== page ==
Database Administrators Stack Exchange is a question and answer site for database professionals who wish to improve their database skills and learn from others in the community. It's 100% free, no registration required.

Sign up
Here's how it works:
  1. Anybody can ask a question
  2. Anybody can answer
  3. The best answers are voted up and rise to the top

I have a view that looks like this:

CREATE view   reference.Test WITH SCHEMABINDING  as

    SELECT        reference.HighlevelTestId as TestId, Name, IsActive,
                  cast(1 as bit) as IsHighLevelTest 
    FROM          reference.HighlevelTest


    SELECT        LowLevelTestId  as TestId, Name, IsActive, 
                  cast(0 as bit) as IsHighLevelTest  
    FROM          reference.LowLevelTest


NOTE: HighLevelTestId and LowLevelTestId are guaranteed to never have the same values (no conflicts).

I have another table that looks like this:

CREATE TABLE [Reference].[TestAddition](
    [TestId] [BigInt] NOT NULL,
    [OtherStuff] [bit] NOT NULL,

I would really like to FK my TestAddition table to my Test view on the TestId column (for referential integrity and ease of use with OData).

Is there any way to do that? (Any way to change my view to make this work?)

share|improve this question
I think the best would be to have another table (say reference.AllLevelTest with only one column TestId which will have all the TestIds, from both tables (modifying Insert/Delete procedures to the two tables, to enforce integrity.) Then, you can make that new table the target of FKs. – ypercubeᵀᴹ Jul 25 '13 at 15:06
Or combine the two tables in one (why two tables which seem to have identical structure?) – ypercubeᵀᴹ Jul 25 '13 at 15:12
Right, why not have a single table with a column to indicate high or low? Anyway, you can't foreign key views - even indexed views. – Aaron Bertrand Jul 25 '13 at 15:30
@ypercube - They don't have the same structure. Just a few overlapping columns shown here. – Vaccano Jul 25 '13 at 15:33

The short answer: This is not possible.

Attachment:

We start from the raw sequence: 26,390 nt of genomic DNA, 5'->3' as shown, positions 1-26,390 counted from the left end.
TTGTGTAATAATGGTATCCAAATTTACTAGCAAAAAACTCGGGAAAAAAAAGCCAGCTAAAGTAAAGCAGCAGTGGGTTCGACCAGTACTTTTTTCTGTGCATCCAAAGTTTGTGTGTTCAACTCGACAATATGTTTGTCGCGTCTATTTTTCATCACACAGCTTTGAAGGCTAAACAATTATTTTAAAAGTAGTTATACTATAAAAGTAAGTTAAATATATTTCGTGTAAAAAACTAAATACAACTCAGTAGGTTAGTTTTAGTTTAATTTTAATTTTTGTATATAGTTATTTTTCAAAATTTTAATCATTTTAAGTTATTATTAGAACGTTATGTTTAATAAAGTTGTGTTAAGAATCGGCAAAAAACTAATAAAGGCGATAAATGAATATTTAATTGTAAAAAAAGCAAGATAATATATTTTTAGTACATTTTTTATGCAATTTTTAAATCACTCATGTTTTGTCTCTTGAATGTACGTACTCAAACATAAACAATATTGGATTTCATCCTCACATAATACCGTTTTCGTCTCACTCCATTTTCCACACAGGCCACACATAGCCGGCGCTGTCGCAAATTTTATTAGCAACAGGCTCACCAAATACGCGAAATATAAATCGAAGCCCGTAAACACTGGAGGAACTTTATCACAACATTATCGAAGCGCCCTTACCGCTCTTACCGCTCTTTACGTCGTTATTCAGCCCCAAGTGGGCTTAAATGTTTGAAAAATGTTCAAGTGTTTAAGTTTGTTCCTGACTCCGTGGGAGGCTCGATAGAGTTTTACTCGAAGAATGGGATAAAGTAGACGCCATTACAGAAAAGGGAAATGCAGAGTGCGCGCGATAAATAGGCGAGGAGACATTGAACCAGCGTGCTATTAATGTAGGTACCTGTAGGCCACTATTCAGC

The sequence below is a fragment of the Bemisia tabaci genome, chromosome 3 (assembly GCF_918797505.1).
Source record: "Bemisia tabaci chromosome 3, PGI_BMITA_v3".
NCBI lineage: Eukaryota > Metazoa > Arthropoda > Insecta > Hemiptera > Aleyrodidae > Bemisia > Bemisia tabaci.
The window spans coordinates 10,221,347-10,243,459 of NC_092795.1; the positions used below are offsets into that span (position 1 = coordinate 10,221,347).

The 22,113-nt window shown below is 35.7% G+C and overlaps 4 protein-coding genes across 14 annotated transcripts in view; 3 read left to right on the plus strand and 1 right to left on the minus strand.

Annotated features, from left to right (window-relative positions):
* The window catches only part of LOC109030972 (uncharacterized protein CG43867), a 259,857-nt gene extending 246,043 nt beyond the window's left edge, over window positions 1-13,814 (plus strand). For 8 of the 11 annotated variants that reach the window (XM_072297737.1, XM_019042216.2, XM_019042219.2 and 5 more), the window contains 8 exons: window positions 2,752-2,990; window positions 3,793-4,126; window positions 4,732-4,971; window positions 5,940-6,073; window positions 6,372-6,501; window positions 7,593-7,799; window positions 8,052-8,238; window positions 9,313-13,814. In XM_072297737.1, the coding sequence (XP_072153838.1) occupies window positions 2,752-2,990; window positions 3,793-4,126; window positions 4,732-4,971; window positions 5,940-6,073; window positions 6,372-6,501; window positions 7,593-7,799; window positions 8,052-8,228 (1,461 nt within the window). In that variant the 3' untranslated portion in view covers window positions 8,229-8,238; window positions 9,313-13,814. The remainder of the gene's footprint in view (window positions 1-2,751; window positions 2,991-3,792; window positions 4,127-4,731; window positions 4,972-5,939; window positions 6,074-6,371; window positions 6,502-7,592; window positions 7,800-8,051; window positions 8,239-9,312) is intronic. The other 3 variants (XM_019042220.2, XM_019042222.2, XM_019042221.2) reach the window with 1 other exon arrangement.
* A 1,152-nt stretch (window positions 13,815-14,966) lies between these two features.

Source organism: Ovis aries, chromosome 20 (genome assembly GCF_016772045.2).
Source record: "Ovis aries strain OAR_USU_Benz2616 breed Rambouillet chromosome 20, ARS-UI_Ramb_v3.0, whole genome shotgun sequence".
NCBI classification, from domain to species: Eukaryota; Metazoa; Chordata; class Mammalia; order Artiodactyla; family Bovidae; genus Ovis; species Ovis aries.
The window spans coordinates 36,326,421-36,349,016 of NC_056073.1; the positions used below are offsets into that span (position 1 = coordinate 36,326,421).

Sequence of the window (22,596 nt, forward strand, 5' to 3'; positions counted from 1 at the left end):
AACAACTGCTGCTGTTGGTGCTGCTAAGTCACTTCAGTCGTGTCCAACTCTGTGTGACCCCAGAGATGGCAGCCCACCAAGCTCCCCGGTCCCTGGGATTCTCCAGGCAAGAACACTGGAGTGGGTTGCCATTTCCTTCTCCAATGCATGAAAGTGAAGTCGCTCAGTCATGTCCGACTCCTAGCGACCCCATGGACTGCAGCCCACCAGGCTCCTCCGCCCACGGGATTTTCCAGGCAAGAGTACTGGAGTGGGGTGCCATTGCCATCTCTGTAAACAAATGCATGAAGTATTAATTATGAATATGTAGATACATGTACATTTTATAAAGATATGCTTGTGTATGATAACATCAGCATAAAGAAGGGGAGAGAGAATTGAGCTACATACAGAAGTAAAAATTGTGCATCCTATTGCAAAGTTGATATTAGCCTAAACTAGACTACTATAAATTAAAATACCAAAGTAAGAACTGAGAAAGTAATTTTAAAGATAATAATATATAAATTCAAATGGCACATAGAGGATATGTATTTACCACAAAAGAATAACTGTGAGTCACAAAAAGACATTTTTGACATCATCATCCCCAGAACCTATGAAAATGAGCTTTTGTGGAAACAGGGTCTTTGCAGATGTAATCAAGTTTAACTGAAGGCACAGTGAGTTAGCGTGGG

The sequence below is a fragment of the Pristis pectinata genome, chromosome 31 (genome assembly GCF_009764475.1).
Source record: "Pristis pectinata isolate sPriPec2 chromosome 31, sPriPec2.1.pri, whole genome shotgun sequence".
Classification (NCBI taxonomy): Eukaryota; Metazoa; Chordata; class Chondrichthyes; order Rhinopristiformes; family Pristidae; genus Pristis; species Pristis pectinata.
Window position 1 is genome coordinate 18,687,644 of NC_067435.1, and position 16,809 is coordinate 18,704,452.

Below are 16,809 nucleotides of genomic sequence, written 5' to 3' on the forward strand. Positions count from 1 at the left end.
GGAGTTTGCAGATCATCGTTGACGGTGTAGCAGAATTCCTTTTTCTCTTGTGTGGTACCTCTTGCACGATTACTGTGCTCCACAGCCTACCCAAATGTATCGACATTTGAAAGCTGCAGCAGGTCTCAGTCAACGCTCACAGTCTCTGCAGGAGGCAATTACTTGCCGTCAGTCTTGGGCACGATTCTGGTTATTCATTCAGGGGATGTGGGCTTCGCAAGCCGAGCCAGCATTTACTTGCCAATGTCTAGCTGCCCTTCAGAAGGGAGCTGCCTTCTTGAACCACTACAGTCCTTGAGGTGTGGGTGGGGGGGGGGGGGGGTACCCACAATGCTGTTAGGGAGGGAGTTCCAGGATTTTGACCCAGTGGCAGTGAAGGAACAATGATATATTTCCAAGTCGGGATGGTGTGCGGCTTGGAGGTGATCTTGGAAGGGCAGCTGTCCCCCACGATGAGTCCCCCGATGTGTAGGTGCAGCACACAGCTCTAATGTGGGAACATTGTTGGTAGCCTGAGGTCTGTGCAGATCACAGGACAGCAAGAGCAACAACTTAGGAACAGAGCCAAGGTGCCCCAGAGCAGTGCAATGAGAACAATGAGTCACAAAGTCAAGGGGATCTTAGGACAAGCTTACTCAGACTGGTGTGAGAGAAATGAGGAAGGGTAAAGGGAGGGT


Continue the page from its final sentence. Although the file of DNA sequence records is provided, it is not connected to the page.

The long answer: Problems like this usually arise from a non-optimal database design. In your case you have two types of tests. They are different, but both represent tests. Therefore you should have one table dbo.tests that contains the common attributes (columns) of all tests.

Each test type has specific attributes. that are not shared with other test types. So for each test type you should have an additional table that contains the primary key of dbo.tests with a declared FK relationship, followed by the test type specific attributes.

With that structure you can easily declare a FK relationship between tests and other tables. If the relationship needs to include all test types, the FK points to the dbo.test table. If the relationship needs to include only a specific test type, the FK points to the specific table for that test type.

To make the transition to the new table layout easier, you could create a view for each test type that contains the common columns and the specific columns. Those views then look similar to the tables you currently have. On those views you can create triggers to handle insert, updates and deletes directing the data between the common and the specific tables for each type. That way you could use the view the same way you are using your current tables.

share|improve this answer

Your Answer


By posting your answer, you agree to the privacy policy and terms of service.

Not the answer you're looking for? Browse other questions tagged or ask your own question.